Google’s Buzz, which makes its Gmail much more social, didn’t get off to a great start, where kids’ privacy was concerned. But Google has made serious strides toward fixing that, and the “Buzz Teen Safety Tips” video it just put on YouTube takes 2 minutes to show you what I mean. If your teens are using Buzz (the minimum age is 13, as with most social Web services), you might watch the video to see if there are privacy features you’d like to talk with your kids about. The five key points are 1) they can choose to make only their first and last name visible on the public profile they have to set up to use Buzz (they don’t have to include a photo), 2) whatever they post is not only visible to all their followers but could also appear in Google search results; 3) BUT they can edit and delete their own posts, delete any comments on their posts, and delete comments they’ve made on other people’s posts; 4) Buzz sends them an alert whenever someone starts following them, and they can choose to block that person (it’s good to know that Buzz doesn’t let the person know if they do block him or her); and 5) they can disable Buzz altogether or hide it in Gmail but still use it on their phones. Here’s my last post on Buzz and a little more detail on the subject from my ConnectSafely co-director Larry Magid at CNET.
NetFamilyNews – by Anne Collier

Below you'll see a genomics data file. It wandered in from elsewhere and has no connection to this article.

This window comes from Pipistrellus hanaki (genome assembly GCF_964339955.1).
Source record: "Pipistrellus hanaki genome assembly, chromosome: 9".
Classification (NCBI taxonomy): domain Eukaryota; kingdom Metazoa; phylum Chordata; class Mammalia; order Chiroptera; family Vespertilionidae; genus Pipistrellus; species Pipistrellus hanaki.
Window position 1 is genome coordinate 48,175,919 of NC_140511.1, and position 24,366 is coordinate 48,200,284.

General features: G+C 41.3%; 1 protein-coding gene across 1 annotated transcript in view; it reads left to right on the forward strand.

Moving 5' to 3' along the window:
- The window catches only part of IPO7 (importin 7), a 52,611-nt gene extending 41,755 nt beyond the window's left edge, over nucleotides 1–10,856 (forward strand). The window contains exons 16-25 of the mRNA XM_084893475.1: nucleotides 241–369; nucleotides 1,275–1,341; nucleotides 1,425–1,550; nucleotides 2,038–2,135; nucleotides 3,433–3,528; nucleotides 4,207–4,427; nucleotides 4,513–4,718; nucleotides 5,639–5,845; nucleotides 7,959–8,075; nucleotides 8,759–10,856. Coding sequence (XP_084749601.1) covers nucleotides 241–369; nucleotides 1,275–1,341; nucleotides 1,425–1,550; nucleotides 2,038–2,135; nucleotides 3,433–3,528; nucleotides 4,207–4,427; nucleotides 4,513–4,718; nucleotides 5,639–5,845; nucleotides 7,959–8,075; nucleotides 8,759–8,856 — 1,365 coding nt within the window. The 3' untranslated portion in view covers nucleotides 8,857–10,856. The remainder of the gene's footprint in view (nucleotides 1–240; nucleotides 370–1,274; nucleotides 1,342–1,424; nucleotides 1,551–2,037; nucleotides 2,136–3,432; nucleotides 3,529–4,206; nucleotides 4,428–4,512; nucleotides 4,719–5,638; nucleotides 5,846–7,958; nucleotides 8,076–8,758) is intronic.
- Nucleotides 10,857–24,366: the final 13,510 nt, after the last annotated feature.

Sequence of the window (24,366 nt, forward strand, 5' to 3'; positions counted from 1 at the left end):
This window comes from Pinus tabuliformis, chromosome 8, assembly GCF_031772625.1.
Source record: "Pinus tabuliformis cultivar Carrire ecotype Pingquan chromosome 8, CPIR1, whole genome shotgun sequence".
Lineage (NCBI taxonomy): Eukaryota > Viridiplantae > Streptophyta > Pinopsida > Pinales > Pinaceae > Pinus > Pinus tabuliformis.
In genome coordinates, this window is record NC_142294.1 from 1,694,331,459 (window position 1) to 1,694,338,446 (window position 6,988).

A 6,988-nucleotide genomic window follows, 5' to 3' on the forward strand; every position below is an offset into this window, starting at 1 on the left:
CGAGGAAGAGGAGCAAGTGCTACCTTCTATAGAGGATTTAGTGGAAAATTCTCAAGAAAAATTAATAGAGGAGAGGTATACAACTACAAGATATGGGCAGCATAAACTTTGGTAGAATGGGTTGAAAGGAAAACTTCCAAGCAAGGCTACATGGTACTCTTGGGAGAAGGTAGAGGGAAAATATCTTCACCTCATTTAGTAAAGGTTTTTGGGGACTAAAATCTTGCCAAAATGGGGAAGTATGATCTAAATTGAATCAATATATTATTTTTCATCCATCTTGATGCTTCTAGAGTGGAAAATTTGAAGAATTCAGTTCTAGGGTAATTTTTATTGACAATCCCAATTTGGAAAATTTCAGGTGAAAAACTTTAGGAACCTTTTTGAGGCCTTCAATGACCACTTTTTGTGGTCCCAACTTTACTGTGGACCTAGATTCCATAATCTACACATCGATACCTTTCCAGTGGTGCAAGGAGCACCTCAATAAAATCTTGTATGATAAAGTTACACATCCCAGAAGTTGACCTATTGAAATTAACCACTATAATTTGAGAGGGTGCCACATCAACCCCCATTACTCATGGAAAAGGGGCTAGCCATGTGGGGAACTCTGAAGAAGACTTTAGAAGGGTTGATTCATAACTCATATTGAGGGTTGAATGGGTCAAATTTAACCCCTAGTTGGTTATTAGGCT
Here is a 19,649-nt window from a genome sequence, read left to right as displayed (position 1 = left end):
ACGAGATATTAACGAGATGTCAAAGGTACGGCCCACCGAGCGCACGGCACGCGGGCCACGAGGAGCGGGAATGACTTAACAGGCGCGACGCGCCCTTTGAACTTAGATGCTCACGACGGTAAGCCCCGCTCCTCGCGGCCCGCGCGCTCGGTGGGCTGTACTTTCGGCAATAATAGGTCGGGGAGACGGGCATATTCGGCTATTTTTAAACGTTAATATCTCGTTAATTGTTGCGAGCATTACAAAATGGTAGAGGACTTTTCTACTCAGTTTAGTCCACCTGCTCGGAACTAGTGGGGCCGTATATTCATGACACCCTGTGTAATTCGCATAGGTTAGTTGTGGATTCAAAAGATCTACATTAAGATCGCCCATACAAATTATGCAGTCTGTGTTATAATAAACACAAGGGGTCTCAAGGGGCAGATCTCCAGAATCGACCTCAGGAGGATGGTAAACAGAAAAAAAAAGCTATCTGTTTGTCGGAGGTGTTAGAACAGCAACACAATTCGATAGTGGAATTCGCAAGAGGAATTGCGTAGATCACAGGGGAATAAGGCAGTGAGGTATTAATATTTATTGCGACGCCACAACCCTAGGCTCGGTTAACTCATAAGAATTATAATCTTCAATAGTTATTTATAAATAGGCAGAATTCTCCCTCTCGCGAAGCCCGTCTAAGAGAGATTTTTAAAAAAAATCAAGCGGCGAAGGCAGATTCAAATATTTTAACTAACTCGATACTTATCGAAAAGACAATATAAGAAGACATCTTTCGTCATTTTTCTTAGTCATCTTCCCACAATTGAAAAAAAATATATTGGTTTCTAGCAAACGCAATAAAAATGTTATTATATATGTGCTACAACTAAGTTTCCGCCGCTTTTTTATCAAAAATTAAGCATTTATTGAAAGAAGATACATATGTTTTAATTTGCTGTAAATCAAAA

- New Facebook policy targets guns, other regulated items
- Google’s new learning tool that learns
- The flap over Talking Angela the chatbot app
- About the worldwide ‘selfie’ phenomenon
- How technology will improve the well-being of young adults
- Calling our children narcissists on ‘a sociopathic scale’: Really!?
- Nothing complicated about this: Read ‘It’s Complicated’!
- Teens’ own (wise) perspectives on life with social media
Analysis & News – by Larry Magid
- Smartphones that promise user privacy
- Author danah boyd on why teens and social media are ‘complicated’
- Security experts at RSA decry government hacking
- In defense of Internet safety education
- ‘Neknominate’ is a stupid and potentially deadly online dare game
- Confessions of a binge viewer
- People who suffer from so-called ‘game addiction’ have other problems
- U.S. Safer Internet Day focused on potential, positives and problems too